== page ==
Tired of poor results and of the monotony of hypnotic suggestion, by 1889 Freud appears to have decided, in treating Emmy von N., to employ "the cathartic method of J. Breuer." But failure to regularly induce hypnotic states inclined him by 1892 to give up hypnosis, which his patient Elisabeth von R. disliked. He asked her to lay down and close her eyes but allowed her to move about or open her eyes as she wished, and he experimented with a "pressure technique": "I placed my hand on the patient's forehead or took her head between my hands and said: 'You will think of it [a symptom or its origin] under the pressure of my hand. At the moment at which I relax my pressure you will see something in front of you or something will come into your head. Catch hold of it. It will be what we are looking for.Well, what have you seen or what has occurred to you?" (Freud 1895d, p. 110). This procedure "has scarcely ever left me in the lurch since then," (p. 111) Freud added, claiming that this was the case to such an extent that he told patients that it could not possibly fail but invariably enabled him to "at last [extract] the information" (p. 111).

Breuer's method little by little thus became an "analysis of the psyche" which prefigured "psychoanalysis," a term that first appeared in print in 1896. The technique would be developed progressively over the course of a dozen years.By 1907, when Freud undertook analysis of the "Rat Man," he no longer actively demanded that patients produce material, but asked only that they verbalize what spontaneously came to mind.

Freud's thesis, according to which trauma at the root of displaced energy towards the soma is invariably sexual in nature, led to a rupture in his relationship with Breuer, but it also determined the future course of psychoanalysis. His explanation of the difficulties that patients experienced during treatment to defend themselves against pathogenic memories would come to be known as "resistance," while the concept of "transference" would emerge from his understanding of Breuer's sudden termination of Anna O., or the time that a patient, upon waking from hypnosis, threw her arms around his neck.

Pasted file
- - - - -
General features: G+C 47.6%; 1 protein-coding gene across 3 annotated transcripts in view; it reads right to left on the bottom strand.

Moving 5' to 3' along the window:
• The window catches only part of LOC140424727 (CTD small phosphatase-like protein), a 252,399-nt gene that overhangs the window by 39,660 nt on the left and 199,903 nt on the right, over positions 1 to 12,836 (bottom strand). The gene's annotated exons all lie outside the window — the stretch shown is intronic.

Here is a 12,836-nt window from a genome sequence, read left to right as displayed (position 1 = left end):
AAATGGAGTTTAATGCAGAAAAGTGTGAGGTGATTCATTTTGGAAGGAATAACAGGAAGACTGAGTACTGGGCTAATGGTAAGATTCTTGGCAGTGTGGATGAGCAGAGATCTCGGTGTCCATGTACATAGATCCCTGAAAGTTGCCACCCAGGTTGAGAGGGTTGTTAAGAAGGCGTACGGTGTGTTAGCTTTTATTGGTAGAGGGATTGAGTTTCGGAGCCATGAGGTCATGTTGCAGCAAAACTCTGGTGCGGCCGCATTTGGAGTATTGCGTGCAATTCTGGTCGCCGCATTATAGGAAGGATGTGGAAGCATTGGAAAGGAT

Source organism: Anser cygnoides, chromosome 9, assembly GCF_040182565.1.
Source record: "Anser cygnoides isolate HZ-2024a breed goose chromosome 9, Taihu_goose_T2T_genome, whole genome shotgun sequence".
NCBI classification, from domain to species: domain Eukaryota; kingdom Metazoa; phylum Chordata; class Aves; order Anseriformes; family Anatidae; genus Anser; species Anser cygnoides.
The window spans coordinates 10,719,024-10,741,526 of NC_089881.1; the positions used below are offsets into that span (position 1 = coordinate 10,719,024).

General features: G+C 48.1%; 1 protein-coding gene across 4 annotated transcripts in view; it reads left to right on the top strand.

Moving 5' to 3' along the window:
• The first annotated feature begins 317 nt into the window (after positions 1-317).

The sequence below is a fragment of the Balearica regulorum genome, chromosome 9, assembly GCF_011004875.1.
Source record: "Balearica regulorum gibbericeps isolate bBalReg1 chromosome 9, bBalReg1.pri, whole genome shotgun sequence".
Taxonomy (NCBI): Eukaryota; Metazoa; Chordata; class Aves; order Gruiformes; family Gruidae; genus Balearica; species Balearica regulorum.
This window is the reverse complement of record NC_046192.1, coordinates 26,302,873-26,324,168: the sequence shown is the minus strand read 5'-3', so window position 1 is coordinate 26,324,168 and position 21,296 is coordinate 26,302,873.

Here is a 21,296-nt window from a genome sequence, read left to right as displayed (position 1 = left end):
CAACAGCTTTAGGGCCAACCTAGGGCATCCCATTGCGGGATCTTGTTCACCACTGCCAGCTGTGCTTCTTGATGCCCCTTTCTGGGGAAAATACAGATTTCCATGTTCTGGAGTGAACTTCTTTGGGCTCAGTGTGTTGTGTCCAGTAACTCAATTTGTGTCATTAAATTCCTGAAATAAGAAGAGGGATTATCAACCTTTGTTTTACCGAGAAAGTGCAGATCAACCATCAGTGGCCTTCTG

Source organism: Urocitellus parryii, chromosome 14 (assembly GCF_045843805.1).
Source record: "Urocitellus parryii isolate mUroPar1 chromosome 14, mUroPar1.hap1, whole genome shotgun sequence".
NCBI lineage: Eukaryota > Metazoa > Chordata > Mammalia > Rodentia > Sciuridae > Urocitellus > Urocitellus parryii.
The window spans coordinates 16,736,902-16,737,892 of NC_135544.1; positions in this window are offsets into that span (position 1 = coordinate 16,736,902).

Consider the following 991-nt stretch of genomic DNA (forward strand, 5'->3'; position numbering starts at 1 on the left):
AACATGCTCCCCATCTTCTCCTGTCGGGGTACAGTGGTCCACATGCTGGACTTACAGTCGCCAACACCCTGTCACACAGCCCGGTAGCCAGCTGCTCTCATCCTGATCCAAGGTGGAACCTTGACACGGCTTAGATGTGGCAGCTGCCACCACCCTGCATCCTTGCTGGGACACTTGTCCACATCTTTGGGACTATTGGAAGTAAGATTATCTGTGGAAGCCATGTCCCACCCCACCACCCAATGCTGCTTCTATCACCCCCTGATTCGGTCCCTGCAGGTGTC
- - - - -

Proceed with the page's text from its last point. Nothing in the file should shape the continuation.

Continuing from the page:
Catharsis and abreaction, even while still observed during psychoanalytic treatment, no longer constitute therapeutic aims as in 1895. However, they remain prominent in several psychotherapeutic techniques, such as in "Primal Scream" therapy and certain types of psychodrama.

Alain de Mijolla

See also: Dynamic point of view; Economic point of view; First World War: The effect on the development of psychoanalysis; "Instincts and their Vicissitudes"; "Repression"; Topographical point of view; "Unconscious, The"; Witch of Metapsychology, the.


Anderson, Ola. (1962). Studies in the prehistory of psychoanalysis. Stockholm: Svenska Bokförlaget.

Chertok Léon; and Saussure, Raymond de. (1973). Naissance du psychanalyste. Paris: Payot.

Freud, Sigmund. (1893a). On the psychical mechanism of hysterical phenomena: Preliminary communication. SE,2.

. (1895d). Studies on Hysteria. SE, 2: 48-106.

Mijolla Alain de. (1982). Aux origines de la pratique psychanalytique. In R. Jaccart (Ed.), Histoire de la psychanalyse. Paris: Hachette.